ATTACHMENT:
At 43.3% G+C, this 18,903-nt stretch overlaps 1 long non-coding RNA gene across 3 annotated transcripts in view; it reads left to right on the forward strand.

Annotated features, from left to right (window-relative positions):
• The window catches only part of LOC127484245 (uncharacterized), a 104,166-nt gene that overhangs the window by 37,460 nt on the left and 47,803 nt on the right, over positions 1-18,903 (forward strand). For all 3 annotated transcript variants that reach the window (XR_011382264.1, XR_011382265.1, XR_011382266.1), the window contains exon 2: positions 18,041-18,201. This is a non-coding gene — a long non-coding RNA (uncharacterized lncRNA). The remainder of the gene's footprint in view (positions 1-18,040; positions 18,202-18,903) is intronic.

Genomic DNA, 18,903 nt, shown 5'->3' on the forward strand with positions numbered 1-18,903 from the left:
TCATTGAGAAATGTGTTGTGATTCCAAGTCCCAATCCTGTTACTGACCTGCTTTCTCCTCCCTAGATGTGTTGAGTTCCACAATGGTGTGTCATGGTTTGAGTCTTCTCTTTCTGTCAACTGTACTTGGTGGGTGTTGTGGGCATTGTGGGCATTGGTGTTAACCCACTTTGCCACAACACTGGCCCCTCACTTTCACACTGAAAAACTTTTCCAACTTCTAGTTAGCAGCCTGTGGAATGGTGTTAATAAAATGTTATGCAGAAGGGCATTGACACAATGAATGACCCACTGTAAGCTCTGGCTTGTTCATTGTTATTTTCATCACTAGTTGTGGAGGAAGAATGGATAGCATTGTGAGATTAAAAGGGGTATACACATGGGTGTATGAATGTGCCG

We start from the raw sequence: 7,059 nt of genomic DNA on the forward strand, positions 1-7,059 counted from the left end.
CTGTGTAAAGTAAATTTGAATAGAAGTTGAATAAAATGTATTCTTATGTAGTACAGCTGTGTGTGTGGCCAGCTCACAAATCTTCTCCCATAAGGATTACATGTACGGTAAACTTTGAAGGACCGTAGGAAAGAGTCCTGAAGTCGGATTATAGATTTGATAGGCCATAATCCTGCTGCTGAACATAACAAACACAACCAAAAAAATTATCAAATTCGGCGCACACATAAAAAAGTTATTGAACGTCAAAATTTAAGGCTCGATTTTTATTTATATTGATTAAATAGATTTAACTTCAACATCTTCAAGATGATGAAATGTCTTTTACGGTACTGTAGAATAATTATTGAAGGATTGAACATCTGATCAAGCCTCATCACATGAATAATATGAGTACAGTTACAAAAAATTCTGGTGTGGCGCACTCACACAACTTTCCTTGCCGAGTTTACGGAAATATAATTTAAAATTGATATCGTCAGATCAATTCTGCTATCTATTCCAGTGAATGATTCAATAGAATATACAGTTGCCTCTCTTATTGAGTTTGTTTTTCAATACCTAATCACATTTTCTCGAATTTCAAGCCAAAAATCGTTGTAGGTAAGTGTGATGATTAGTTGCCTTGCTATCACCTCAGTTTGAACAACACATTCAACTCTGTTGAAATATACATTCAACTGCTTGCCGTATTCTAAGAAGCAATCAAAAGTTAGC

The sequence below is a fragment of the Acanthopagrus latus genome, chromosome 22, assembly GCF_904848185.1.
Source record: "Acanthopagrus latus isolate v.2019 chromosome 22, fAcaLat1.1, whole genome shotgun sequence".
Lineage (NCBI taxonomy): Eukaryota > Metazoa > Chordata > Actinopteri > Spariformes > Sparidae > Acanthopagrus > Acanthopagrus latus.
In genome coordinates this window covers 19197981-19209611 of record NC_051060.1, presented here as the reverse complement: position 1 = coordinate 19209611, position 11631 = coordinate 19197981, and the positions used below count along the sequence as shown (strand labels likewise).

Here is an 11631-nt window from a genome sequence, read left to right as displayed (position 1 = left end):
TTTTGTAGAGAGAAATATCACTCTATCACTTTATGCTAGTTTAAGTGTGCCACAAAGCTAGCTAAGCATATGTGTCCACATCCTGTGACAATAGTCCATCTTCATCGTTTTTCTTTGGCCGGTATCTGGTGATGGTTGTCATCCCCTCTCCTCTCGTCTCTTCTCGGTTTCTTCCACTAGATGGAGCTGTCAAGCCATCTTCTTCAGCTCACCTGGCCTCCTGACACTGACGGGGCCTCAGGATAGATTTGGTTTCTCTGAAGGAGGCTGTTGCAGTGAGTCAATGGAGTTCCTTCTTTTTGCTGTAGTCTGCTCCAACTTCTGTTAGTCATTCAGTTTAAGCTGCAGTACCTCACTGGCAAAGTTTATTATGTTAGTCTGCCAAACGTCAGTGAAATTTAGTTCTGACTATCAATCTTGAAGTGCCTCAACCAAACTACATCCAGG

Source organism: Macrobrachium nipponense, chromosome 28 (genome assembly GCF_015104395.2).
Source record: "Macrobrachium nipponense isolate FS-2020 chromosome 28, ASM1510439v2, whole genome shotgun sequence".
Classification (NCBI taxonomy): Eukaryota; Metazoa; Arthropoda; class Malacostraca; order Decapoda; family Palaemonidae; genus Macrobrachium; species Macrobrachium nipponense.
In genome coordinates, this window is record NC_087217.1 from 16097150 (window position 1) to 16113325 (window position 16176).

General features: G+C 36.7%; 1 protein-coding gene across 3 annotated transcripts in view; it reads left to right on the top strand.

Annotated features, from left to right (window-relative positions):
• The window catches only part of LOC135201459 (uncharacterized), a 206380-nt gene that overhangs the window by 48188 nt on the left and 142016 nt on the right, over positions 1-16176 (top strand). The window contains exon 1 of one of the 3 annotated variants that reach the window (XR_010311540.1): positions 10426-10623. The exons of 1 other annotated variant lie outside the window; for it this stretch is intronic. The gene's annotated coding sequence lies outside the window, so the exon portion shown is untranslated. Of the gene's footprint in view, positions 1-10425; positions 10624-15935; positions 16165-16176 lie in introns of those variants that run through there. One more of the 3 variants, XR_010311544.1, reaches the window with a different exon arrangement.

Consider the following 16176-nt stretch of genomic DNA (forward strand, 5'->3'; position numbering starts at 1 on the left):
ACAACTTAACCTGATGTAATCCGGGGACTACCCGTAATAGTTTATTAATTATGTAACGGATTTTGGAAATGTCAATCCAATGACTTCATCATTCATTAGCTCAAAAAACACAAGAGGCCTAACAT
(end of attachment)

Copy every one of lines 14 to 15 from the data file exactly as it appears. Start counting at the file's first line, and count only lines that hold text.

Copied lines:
Source organism: Macrobrachium nipponense, chromosome 28 (genome assembly GCF_015104395.2).
Source record: "Macrobrachium nipponense isolate FS-2020 chromosome 28, ASM1510439v2, whole genome shotgun sequence".